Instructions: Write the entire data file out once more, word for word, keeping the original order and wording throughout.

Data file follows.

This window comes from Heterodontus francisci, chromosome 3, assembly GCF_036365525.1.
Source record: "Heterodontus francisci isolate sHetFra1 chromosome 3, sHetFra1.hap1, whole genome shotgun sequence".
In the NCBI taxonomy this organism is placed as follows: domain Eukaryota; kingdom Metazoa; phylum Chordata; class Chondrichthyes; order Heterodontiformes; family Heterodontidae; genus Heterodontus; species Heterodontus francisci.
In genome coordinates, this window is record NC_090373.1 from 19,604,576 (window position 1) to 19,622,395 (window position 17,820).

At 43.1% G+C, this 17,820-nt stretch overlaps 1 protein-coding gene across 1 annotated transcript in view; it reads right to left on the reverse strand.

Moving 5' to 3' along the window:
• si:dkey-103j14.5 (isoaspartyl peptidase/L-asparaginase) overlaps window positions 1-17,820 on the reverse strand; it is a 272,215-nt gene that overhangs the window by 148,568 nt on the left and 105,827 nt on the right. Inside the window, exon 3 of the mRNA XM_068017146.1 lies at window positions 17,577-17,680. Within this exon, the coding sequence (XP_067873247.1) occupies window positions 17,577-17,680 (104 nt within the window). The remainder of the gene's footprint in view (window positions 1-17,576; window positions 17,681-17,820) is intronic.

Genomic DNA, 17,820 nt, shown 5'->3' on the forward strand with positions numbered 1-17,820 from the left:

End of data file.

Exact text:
This window comes from Heterodontus francisci, chromosome 3, assembly GCF_036365525.1.
Source record: "Heterodontus francisci isolate sHetFra1 chromosome 3, sHetFra1.hap1, whole genome shotgun sequence".
In the NCBI taxonomy this organism is placed as follows: domain Eukaryota; kingdom Metazoa; phylum Chordata; class Chondrichthyes; order Heterodontiformes; family Heterodontidae; genus Heterodontus; species Heterodontus francisci.
In genome coordinates, this window is record NC_090373.1 from 19,604,576 (window position 1) to 19,622,395 (window position 17,820).

At 43.1% G+C, this 17,820-nt stretch overlaps 1 protein-coding gene across 1 annotated transcript in view; it reads right to left on the reverse strand.

Moving 5' to 3' along the window:
• si:dkey-103j14.5 (isoaspartyl peptidase/L-asparaginase) overlaps window positions 1-17,820 on the reverse strand; it is a 272,215-nt gene that overhangs the window by 148,568 nt on the left and 105,827 nt on the right. Inside the window, exon 3 of the mRNA XM_068017146.1 lies at window positions 17,577-17,680. Within this exon, the coding sequence (XP_067873247.1) occupies window positions 17,577-17,680 (104 nt within the window). The remainder of the gene's footprint in view (window positions 1-17,576; window positions 17,681-17,820) is intronic.

Genomic DNA, 17,820 nt, shown 5'->3' on the forward strand with positions numbered 1-17,820 from the left: